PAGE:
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coderanger commented Jan 8, 2015

@jaymzh Because it lets me support other people better? I would like to think more people will write them, but its going to be vastly more consuming than contributing. And if the question is "Do you think you (Noah) can write a recipe dialect plugin safely which preserves the semantics and intent of Chef" I would say the answer is yes. That said, I think uptake will be much higher on the other data types. There is already another RFC that is literally wanting to add a Ruby dialect for data bags, that on its own shows interest.

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coderanger commented Jan 8, 2015

If your argument is "we should add this to every data type except recipes because people might misuse it or get confused", then I'm not really sure that's hugely defensible. Chef recipes already give enough rope to hang yourself (and then light yourself on fire, summon a plague of locusts, etc). I spend a large part of my day answering questions from people that copy-pasta bits of recipe code in ways that won't work, I can't imagine that changing much regardless.

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lamont-granquist commented Jan 8, 2015

I'm still not so wild about writing roles in YAML and templates in Haml.

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someara commented Jan 8, 2015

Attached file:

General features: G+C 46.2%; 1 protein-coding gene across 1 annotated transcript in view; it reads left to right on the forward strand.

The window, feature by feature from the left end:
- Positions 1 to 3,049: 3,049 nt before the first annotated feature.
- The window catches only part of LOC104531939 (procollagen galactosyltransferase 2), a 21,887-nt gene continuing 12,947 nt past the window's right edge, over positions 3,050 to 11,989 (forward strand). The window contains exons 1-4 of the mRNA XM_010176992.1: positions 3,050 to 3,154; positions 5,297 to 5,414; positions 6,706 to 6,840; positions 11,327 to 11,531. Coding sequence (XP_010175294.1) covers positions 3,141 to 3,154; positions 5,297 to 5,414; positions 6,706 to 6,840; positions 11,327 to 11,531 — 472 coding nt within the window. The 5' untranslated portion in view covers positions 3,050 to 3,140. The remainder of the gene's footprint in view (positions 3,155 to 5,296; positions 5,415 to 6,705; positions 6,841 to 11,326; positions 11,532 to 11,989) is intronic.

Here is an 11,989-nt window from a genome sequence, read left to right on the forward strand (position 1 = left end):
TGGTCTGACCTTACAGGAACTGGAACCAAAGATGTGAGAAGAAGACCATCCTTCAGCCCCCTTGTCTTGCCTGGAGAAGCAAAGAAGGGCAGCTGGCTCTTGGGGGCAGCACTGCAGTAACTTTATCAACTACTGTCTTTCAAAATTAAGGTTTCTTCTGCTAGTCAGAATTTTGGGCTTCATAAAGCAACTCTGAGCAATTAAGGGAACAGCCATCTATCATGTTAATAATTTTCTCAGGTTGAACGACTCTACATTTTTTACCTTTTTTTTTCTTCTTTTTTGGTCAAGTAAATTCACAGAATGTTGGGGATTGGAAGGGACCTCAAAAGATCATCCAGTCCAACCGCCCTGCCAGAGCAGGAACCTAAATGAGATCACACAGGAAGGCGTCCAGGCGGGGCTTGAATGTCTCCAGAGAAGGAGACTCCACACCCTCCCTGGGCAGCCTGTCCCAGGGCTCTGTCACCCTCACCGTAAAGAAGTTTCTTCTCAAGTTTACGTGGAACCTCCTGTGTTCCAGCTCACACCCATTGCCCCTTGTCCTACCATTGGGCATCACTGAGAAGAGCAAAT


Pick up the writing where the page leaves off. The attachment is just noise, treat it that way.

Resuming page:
This thread makes my head hurt.

On Thu, Jan 8, 2015 at 1:16 PM, Lamont Granquist notifications@github.com
wrote:

I'm still not so wild about writing roles in YAML and templates in Haml.


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#71 (comment).

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martinb3 commented Jan 9, 2015

This thread is full of awesome comments I fully intend to quote later :) It seems to me like the proposal from @coderanger will result in cleaned up, more extensible code. And the disagreement is "What if people extend it in a way that makes Chef less approachable and supportable?"

I don't see this as any different than someone coming to the software or the mailing list with any other odd duck that we can't help with. And I think there is tons of prior art for features that aren't exposed to vanilla newcomer users of Chef (chef server ACLs feel like a good example of this).

While my opinion doesn't carry any official weight, 👍 from me. I also see it potentially being a major, major boon for Windows (and other platforms) support down the road, as allowing for other dialects could lead to experimentation and/or adoption on more platforms.

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jonlives commented Jan 20, 2015

I still have some reservations about this opening a can of worms but with that said I have confidence in @coderanger's ability to implement and support the initial dialect he's proposing, so I'll 👍

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someara commented Jan 20, 2015